Guide to Buying Wood Flooring


There are 3 options with wood flooring, Laminate, engineered wood flooring and real wood.

Buying Laminate Guide

The cheaper option out of the 3, a high quality laminate they can be very realistic, although it is never going to feel and look exactly like real wood. Laminate is made from the compressing of wood fibres to make high density fibreboard with a thin veneer on top to make it look like wood (or any other effect). It is hardwearing and the click lock design is easy to install. You can get texture laminate for a more realistic look.

Most laminates are not designed to go in bathrooms or any area where there is a lot of moisture, as it causes the laminate to swell and it cannot be repaired.  The joins can wear over time, but laminate is designed for high traffic areas of the house so can be used all over.

Advice on Buying Laminate:

  • Avoid Laminate with a chipboard core as it expands and contracts a lot.
  • Don’t buy laminate if the packaging is broken as moisture may have been able to get in.
  • Buy laminate with a fibre board base, (The base will have a plan bottom either green or brown) as this protect the laminate against moisture.

 

Fixing Method for Laminate:

1. Tongue and groove:

This method of fixing together can be quite complicated as it requires the boards to be glued and wedged together. If your flooring is of this type it is best to get an experience fitter in.

2. Click lock flooring:

The boards are shaped so they fit together tightly. Once fitter together they cannot move apart. This is easier to fit than tongue and groove but we recommend that you see get a professional fitter in for the best results.

Guide to Buying Engineered Wood Flooring:

Engineered wood flooring consists of a plywood centre with real wood veneer on top. Because of this veneered top, the floor can be sanded about twice in its lifetime, removing any damage, dirt or marks and returning it to its original finish. Engineered wood is more stable than real wood and does not change as much with room temperature. The real wood veneer makes it look and feel like the real thing. It can be available in longer and wider board sizes than solid wood flooring. 

Guide to Buying Solid Wood Flooring:

Solid wood is the most expensive option of the three. It Has the longest lifespan as it can be sanded numerous times, depending on how thick the wood is, allowing you to revert it back to its original look and condition. The look, quality and lifespan depends on the quality of the wood, but it is generally a good long term option.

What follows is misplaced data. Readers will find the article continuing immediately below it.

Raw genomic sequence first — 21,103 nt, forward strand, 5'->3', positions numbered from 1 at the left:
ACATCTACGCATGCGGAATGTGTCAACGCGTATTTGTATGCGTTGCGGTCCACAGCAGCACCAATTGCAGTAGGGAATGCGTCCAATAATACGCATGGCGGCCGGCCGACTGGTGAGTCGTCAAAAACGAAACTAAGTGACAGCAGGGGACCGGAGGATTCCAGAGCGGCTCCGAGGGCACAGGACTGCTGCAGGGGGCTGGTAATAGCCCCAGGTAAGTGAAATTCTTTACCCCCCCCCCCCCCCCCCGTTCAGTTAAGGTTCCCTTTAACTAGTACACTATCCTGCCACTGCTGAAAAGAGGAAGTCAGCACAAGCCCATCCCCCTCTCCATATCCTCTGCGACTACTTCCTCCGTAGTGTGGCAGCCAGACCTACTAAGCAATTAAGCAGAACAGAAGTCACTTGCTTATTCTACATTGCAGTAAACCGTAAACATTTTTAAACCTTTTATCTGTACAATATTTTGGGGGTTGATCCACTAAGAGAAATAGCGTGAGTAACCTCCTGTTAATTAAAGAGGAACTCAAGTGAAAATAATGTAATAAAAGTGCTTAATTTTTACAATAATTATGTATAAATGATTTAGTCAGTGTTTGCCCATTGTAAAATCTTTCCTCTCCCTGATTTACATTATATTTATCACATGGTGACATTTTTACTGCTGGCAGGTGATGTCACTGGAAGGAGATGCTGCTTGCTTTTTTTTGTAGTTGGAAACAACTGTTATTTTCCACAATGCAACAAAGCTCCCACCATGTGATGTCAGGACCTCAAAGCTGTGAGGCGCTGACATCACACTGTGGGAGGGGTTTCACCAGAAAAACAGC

A problem with real wood solid floors is that it can swell in damp conditions and shrink in dry ones. It is best to choose a wood native to the country it is being used in, or with a similar climate to reduce swell and shrinkage. Before it is fitted, it is recommended you take it out of its packaging and give it a day or two to adjust to the temperature and climate of the room. This will stop the wood from expanding or shrinking once fitted.

Another disadvantage of solid wood flooring is that it is made from a single piece of timber, therefore the length and thickness is limited. Wood can come oiled, lacquered or unfinished. This matter is up to personal taste with both lacquer and oil protecting the wood. Whilst lacquer gives it a shiny finish, oil gives a more natural look.

 For tips on Caring for your wood and laminate flooring look in the section on caring for you floors.

 The type of sub floor you have will affect the way your wood flooring will be laid.

Sub floor

Flooring type

Installation method

Concrete

Solid

Nail on to battens, Glued down

Engineered

Floating, Glues down

Plywood,  T&G

 

Solid

Nail-down, glue down

Engineered

Floating, glue down

Particle Board

Solid

Glue down

Engineered

Floating, Glue down

With any kind of wood flooring buy the highest quality you can afford as this will give the best look and finish.

We always recommend that you get your rooms measured professionally, especially for wood flooring, so all of the necessary checks are completed.

Whatever flooring type you choose try and borrow samples, as this will allow you to look at the colour in your house. Depending on the amount of light in the room the flooring can look different.

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